Knitting at the Sugar Factory

Last Friday I took the 8 o’clock train to Groningen, to visit the Northern edition of the Knitting and Crochet Days. I’d planned to add a few centimeters to my take-along project, a scarf in 4 shades of green, or perhaps even finish it. But after knitting less than a row, I discovered that I’d dropped a stitch quite a few rows down. I hadn’t brought a crochet needle to fix it, and as this particular yarn (Rowan’s ‘Kid Silk Haze’) is notoriously difficult to unravel, there was nothing for it but to stuff my knitting back into its bag.

Oh well, just looking out the window at the familiar landscape rushing by was very nice too. Along the route I met up with a friend, and together we arrived at the Old Sugar Factory, where the fair was held.

Sugar production is an important industry in Groningen, a city surrounded by large fields of sugar beets. I still remember the sweet and musty smell wafting through the air from September to January from the time I studied here. What you see on the photo above is only part of the original building – the rest of the factory has been demolished.

The rough edge of a partly demolished wall frames the window of the trendy in-house café, where my friend and I sat drinking endless mugs of tea.

For me, this edition of the Knitting and Crochet Days was very much a social thing, with lots of familiar faces from the North of the Netherlands, the region where I grew up.

Queuing for our tickets, we hugged our first knitting friend. The next familiar face was the cousin I am forever grateful to for teaching me my very first knitting stitches. And then there was a knitter whose blog about her knitting, walks with her dog and life in general I’ve been following for over ten years. And after that…

No, that’s quite enough socialising. Let’s get back to what we’re here for – knitting materials and inspiration. The fair as a whole was rather underwhelming, to be frank. But, focusing on the positives, some stall holders had outdone themselves with beautiful displays of yarns and knitting projects.

Here’s an impression (click on images to enlarge):

My favourite of all was Atelier Lindelicht, with its rainbow of hand-dyed colours:

The owner, Marianne, lives in a neighbouring village. She started out as a designer of felt ornaments, but now also dyes yarns in very small batches. (Sadly for those of you living further away, she only sells her yarns at fairs and markets.) What I like about her yarns is the quality of the materials and the depth of her beautiful jewel-like colours.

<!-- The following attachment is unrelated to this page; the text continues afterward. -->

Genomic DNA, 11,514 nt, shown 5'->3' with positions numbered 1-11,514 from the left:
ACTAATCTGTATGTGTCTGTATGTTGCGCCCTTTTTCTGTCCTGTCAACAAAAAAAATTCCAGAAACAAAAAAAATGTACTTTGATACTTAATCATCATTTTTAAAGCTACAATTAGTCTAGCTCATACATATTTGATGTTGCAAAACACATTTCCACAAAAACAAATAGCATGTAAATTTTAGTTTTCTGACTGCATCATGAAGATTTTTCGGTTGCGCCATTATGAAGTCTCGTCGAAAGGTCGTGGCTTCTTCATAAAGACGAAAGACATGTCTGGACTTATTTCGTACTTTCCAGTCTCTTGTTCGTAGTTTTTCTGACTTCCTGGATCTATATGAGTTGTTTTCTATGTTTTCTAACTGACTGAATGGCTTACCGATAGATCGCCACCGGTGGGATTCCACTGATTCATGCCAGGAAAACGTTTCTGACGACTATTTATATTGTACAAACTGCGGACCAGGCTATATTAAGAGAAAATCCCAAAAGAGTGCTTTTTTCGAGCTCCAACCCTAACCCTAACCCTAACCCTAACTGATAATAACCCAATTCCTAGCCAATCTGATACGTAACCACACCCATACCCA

My eyes are drawn especially to her blues, pinks and purples (see the picture at the top of this post, too).

This time I didn’t buy any of her lovely skeins, though, as there are several in my stash waiting to be knit up. In fact I didn’t buy any yarn at all at this fair.

What I did buy was a set of interchangeable circular knitting needles:

I already have one exactly like it at home, so why buy another one? Well, I use some of these needles almost every day, and sometimes need more than one of the same size at the same time.

The set (Twist Red Lace small) contains 7 pairs of 13 cm long needle tips ranging in size from 2.75 to 5.0 mm, as well as three cables in different lengths. There are also 2 end stoppers (the white rectangular things), 2 keys (for fastening the tips to the cables) and a cable connector, 12 stitch markers in 2 different sizes, and a needle gauge (the white ruler).

It’s quite an investment, but I know that I’ll enjoy using it for years to come.

Before we knew it, it was time to go home. One last picture of some of the inevitable graffiti on the factory building:

The bicycle parked against it, gives an idea of the size of this work of art.

To be honest, I felt slightly out of my comfort zone in this industrial setting. I didn’t name my website for the blackbird (Turdus merula in Latin) for nothing. We (the blackbird and I) are birds of woodlands, gardens and other green spaces. I tried very hard to approach this days’ urban surroundings with an open mind. And my mind could really appreciate the raw aesthetics, but my heart… not so much.

My heart said: Ah, so happy to be back in my natural habitat!


Note: This post isn’t sponsored in any way. I just write about things I like because I like them.

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